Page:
Republicans treat the Constitution like a toy that they can manipulate however they choose. Sen. Tom Coburn (R-OK) claims that all federal education programs — including Pell Grants and student loan assistance — are unconstitutional. Sen. Rand Paul (R-KY) says that they are constitutional problems with the federal ban on whites-only lunch counters. Sen. Mike Lee (R-UT) suggested that child labor laws, FEMA, food stamps, the FDA, Medicaid, income assistance for the poor, and even Medicare and Social Security violate the Constitution. And when the Ninth Circuit held that yes, the Constitution does have a First Amendment, Newt Gingrich’s political advocacy group called for that court to be abolished.
With so many Republicans claiming that the Constitution can mean whatever they want it to mean, it should be no surprise that Rep. Michele Bachmann (R-MN) wants a piece of this action. Yesterday, Bachmann told a gathering of social conservatives in Iowa that if the courts insist on applying the Constitution’s requirement that no state may “deny to any person within its jurisdiction the equal protection of the laws” to gay people, then Congress should strip federal judges of their power to hear marriage equality cases:
Something else that we can do to reinforce our pro-marriage, pro-life, pro-family agenda is to limit the subject-matter jurisdiction of the courts . … At the federal level with what are called Article III courts, Article III of the United States Constitution, we can limit the subject matter that justices can rule on. We have it within our authority to decide what judges can rule on and what they can’t. Any time the people speak, they say with one voice that marriage is one man, one woman.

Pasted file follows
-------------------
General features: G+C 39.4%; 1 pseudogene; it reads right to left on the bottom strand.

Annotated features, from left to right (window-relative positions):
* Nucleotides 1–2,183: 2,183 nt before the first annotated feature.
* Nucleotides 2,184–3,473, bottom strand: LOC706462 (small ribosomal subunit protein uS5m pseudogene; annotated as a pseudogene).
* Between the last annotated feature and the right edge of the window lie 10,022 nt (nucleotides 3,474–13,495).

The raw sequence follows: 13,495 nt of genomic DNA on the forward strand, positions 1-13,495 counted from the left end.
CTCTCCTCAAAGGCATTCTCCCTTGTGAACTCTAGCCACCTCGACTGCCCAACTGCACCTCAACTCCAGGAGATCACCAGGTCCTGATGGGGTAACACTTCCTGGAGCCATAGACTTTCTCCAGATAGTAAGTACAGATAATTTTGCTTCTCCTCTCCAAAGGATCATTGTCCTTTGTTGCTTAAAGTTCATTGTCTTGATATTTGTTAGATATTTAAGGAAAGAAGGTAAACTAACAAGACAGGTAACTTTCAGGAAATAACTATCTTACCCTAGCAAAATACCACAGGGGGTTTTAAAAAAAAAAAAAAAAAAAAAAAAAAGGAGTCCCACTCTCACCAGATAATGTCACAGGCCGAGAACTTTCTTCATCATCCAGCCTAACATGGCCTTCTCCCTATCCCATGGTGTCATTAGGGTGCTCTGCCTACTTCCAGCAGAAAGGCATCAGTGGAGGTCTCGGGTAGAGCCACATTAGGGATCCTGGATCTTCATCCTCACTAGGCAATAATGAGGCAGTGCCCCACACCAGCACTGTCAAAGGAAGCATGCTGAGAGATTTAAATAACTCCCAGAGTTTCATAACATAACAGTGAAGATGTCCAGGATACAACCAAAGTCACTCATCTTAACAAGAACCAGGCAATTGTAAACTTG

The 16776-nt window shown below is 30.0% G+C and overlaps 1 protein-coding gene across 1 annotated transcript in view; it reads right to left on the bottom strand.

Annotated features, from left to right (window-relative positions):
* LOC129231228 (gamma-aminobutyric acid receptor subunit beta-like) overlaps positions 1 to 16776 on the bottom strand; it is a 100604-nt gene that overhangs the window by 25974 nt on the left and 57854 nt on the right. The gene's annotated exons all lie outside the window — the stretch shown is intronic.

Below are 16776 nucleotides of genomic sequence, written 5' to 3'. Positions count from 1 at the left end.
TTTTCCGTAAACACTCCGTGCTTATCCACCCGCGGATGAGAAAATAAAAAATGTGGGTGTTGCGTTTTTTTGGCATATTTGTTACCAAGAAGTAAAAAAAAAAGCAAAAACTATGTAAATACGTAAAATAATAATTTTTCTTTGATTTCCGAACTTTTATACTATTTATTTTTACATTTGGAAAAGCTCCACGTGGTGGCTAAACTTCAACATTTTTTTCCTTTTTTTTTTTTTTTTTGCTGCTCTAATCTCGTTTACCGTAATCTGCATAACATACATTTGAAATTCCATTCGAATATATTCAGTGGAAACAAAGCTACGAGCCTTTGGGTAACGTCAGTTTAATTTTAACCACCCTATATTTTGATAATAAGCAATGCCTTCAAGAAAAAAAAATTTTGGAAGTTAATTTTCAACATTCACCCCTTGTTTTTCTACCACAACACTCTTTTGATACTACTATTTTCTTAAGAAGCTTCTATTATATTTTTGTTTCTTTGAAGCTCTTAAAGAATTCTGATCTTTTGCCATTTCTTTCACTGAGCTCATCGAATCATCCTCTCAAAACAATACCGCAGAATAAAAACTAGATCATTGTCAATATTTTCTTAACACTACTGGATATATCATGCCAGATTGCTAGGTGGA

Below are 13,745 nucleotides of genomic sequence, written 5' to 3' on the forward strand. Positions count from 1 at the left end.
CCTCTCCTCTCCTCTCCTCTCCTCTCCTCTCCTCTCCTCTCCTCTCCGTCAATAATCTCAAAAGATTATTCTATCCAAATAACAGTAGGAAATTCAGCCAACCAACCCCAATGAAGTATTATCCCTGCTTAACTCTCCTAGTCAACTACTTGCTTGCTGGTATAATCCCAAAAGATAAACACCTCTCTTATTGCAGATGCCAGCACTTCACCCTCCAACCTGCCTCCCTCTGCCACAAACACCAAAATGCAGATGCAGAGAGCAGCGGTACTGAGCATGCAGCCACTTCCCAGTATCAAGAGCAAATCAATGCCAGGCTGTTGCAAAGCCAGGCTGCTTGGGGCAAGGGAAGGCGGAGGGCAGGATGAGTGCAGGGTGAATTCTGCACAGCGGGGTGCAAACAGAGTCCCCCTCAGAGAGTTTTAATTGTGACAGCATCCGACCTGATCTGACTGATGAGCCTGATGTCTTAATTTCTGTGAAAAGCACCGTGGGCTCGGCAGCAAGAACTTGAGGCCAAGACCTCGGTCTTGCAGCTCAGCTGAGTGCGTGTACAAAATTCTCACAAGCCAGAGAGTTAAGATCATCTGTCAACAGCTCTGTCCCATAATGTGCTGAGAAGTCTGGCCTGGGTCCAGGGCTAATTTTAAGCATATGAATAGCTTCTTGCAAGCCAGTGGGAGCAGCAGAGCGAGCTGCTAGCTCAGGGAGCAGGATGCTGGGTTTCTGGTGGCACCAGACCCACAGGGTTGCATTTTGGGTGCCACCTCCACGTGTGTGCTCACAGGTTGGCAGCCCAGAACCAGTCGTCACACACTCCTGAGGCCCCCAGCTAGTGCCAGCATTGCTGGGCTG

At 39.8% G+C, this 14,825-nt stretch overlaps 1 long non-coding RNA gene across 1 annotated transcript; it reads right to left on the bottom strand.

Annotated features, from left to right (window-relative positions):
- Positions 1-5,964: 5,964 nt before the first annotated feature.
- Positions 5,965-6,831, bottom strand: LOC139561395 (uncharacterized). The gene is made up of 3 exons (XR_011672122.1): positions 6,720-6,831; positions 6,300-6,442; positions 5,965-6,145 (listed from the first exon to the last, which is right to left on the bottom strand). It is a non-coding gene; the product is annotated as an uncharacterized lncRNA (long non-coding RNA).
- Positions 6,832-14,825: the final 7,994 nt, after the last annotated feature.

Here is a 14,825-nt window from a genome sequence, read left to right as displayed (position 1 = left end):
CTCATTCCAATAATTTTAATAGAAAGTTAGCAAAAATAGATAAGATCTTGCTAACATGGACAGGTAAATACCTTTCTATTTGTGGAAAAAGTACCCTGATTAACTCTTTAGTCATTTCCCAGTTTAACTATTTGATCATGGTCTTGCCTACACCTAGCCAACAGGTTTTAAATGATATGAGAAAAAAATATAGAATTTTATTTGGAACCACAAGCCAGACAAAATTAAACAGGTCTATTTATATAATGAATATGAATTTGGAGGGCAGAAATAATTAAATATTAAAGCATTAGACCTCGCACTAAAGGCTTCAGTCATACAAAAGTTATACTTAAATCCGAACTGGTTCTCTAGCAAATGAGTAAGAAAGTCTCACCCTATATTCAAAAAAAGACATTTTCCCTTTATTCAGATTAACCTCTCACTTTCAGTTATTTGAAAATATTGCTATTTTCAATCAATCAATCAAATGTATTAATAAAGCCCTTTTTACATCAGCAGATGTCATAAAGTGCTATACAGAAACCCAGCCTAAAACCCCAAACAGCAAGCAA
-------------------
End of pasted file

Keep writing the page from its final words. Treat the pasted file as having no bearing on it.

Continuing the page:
Bachmann is, of course, wrong about the public’s view of marriage equality — 53 percent of Americans believe that gay couples should not be denied their constitutional right to marry. It is also not entirely clear that Congress actually has the power to prevent the Supreme Court from hearing a marriage equality case, although Congress could prevent lower federal courts from hearing these lawsuits.
At the end of the day, however, Bachmann’s court-stripping plan is nothing less than an assault on the Constitution itself. Bachmann does not like the fact that the Constitution requires gay people to be afforded the same legal protections as everyone else, so she wants to hamstring the courts from according equal protection to all Americans.